When it comes to scams, they’re almost as inevitable as taxes. The only thing that changes is how the scams work. As taxpayers catch on to existing tax scams, con people look for different ways to trick their victims. Below we identify two of the newer tax scams that many taxpayers may not have seen before.
As if scamming money from a victim wasn’t bad enough, some scammers take advantage of taxpayers’ generosity. They do this by requesting “donations” that are not tax deductible yet claim they are. Not only does the fake charity steal money from the taxpayer, but they often are able to obtain sensitive personal information from the taxpayer as well.
Then to add insult to injury, many taxpayers don’t find out they’ve been scammed by a fake charity until they file their taxes. That’s when they get hit with an audit or notice from the IRS that a specific donation they made wasn’t tax deductible after all. There are a few things taxpayers can do to avoid falling prey to this type of scam:
- Double check charities with names that sound similar to well-known charities.
- Whenever making a donation, avoid providing personal information, such as online account passwords or social security numbers.
- Make the donation using a traceable method, such as a credit card or check; don’t use cash.
- Be extra vigilant after a publicized disaster or tragedy.
- To make sure a charitable donation is tax exempt, use the IRS’ Tax Exempt Organization Search tool.
Overly Aggressive Tax Strategies
This is a clever tax scam in that it’s unconventional in how it works. Instead of trying to trick a taxpayer into providing personal information, stealing a taxpayer’s identity or convincing a taxpayer to send money to the scam artist, this strategy focuses on the need for tax planning advice.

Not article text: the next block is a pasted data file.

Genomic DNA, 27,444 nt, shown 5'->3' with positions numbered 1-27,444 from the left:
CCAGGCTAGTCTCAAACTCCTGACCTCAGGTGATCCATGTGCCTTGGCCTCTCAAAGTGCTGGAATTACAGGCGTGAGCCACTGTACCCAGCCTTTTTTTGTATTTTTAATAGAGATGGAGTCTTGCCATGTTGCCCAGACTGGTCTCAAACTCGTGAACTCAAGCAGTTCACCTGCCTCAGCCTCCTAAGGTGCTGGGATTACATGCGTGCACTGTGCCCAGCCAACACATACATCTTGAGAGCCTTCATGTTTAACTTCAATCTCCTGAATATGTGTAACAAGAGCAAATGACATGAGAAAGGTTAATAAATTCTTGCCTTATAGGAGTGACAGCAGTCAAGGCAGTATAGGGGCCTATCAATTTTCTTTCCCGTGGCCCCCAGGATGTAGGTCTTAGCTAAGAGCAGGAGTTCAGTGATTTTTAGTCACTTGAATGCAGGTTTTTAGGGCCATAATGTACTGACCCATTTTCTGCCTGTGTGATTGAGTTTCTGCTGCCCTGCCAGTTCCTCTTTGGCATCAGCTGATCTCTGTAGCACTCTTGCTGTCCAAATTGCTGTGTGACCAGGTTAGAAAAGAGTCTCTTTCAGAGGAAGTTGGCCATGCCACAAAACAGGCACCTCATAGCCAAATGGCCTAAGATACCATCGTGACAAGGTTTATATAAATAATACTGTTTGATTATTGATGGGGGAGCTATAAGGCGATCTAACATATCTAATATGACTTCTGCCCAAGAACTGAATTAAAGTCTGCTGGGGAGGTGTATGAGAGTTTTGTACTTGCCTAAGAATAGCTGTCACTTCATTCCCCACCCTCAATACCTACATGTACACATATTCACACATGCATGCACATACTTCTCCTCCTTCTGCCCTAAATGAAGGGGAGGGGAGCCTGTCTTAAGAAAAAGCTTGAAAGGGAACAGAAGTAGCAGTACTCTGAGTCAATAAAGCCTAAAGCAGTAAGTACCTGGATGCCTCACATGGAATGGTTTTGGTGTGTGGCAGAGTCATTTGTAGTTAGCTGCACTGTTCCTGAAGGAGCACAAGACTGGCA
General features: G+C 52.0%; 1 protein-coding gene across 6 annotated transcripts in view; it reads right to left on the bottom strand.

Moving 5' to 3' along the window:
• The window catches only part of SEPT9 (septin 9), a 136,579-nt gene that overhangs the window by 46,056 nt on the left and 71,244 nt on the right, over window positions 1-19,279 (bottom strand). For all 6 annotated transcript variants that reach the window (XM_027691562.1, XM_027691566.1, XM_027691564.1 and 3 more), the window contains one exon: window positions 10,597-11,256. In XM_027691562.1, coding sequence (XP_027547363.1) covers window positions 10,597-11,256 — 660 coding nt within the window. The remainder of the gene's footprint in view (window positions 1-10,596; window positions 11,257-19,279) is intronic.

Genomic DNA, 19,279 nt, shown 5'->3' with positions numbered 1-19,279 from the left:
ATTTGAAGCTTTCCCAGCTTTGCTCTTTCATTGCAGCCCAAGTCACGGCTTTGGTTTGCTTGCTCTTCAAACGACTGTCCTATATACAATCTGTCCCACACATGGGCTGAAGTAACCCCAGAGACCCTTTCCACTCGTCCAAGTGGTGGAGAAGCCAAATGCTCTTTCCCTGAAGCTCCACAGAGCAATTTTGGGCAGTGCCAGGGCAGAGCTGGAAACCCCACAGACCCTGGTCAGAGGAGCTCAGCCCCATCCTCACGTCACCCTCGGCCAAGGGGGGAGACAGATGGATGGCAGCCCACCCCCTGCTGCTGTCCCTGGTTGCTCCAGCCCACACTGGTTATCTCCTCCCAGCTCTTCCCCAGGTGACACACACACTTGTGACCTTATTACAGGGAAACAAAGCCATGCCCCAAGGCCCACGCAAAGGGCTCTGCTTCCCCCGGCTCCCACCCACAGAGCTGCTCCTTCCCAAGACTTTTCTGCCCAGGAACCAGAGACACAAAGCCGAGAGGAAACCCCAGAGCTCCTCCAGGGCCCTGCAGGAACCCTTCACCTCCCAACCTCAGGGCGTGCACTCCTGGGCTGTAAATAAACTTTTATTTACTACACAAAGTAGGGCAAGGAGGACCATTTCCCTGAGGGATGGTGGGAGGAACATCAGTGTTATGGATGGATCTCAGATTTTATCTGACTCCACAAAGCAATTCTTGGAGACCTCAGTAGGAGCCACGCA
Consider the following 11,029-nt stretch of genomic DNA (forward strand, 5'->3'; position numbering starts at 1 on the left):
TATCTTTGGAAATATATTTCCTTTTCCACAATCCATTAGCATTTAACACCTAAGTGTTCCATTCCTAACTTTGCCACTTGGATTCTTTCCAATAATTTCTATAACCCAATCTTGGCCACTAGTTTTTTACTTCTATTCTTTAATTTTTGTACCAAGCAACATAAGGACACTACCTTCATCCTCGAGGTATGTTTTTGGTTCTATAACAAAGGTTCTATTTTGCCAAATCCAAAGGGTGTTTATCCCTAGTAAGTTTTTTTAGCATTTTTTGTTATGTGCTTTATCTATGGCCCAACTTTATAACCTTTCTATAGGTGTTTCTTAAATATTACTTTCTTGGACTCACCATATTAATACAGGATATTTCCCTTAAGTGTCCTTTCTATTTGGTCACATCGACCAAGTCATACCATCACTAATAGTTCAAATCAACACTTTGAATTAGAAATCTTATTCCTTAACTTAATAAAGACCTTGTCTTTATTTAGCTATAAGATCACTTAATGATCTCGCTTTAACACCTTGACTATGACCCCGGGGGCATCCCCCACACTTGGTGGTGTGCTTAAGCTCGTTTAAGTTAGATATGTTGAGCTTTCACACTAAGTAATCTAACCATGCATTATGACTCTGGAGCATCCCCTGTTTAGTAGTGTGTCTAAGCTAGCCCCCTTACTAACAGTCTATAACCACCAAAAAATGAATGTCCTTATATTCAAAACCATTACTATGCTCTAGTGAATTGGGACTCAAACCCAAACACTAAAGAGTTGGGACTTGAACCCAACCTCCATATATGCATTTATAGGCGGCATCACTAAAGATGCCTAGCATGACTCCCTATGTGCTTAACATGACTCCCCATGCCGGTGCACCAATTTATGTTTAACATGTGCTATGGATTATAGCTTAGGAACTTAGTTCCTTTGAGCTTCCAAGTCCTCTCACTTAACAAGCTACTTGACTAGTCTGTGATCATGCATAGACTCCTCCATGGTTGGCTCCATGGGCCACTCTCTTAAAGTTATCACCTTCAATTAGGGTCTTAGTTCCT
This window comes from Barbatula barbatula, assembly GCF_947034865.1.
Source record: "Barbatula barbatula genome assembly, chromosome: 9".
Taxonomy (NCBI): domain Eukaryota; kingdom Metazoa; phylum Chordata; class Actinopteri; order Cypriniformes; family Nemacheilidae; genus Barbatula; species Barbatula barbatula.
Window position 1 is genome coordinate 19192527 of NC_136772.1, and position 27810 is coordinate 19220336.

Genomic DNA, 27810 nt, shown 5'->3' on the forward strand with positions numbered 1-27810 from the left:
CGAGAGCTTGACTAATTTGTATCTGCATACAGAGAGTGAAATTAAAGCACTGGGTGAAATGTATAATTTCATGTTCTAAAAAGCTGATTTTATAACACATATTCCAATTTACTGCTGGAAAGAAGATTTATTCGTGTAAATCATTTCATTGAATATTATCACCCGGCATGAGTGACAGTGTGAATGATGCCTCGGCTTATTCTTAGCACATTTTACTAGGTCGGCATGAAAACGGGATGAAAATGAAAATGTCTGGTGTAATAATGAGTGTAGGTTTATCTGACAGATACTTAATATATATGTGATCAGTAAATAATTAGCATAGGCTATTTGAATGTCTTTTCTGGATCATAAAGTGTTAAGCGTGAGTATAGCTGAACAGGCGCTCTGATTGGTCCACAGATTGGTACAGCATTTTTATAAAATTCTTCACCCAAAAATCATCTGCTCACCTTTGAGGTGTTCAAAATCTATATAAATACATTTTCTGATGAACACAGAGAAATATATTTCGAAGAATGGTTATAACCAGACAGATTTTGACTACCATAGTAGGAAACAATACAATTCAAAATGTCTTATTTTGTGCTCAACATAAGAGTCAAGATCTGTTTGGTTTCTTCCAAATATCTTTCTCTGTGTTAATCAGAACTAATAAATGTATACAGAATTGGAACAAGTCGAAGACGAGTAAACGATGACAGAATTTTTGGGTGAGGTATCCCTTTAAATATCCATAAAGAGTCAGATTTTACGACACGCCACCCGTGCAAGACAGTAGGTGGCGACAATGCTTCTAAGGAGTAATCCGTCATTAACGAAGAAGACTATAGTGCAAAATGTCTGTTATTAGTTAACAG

Most people want to pay as little tax as possible, so some unscrupulous individuals work on stealing money from taxpayers through the tax advice process. They entice new customers by promising guaranteed refund checks of a certain amount or special tax strategies that can supposedly save taxpayers tons of money.
The tax “professional” gives advice and may even prepare the return. But they do so in a way they know is abusive and is likely to end up with the IRS rejecting the use of the various tax strategies. However, by the time the taxpayer figures out their tax professional didn’t provide sound tax advice, they’ve already paid them and the tax professional is nowhere to be found.
One way to avoid falling victim to this scam is for taxpayers to second guess any tax advice that seems too good to be true. Taxpayers can also ask for references of a tax professional they intend to hire, but wonder if they’re really as good as they seem. Finally, the taxpayer can ask for the tax professional’s IRS Preparer Tax Identification Number (PTIN). Legitimate paid tax return preparers are required to have one after registering with the IRS and must include it on the tax returns they prepare.